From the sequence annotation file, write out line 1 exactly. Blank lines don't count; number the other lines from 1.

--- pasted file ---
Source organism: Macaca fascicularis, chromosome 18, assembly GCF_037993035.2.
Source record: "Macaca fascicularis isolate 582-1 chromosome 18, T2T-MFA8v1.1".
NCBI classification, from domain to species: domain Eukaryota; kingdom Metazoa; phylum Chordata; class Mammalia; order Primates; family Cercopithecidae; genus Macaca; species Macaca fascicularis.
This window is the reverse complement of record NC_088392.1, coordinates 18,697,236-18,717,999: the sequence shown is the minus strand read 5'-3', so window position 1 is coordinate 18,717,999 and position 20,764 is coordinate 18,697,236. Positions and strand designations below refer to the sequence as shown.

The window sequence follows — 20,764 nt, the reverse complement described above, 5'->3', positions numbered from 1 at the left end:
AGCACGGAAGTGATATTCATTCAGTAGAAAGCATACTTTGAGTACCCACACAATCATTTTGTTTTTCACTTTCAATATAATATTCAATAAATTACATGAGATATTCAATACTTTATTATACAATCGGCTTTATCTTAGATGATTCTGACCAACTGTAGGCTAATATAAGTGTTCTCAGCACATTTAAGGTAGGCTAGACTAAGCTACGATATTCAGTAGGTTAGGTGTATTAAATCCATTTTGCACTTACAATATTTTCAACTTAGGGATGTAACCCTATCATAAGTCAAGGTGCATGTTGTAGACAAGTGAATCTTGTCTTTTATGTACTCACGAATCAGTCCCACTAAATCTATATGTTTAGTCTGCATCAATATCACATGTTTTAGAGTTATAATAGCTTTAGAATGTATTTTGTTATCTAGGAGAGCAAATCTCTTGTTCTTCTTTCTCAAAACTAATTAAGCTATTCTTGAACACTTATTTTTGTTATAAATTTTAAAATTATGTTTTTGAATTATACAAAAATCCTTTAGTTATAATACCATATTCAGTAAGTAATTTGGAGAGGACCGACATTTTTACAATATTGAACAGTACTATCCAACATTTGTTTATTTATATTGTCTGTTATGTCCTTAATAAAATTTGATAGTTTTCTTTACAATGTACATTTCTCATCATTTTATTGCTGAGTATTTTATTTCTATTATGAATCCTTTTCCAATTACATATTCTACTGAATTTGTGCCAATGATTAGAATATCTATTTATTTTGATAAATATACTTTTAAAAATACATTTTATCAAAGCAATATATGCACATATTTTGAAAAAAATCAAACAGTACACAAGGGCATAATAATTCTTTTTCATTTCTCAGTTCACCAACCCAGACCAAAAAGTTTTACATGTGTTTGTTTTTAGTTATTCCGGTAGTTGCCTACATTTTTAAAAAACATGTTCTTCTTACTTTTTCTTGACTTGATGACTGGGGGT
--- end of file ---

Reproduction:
Source organism: Macaca fascicularis, chromosome 18, assembly GCF_037993035.2.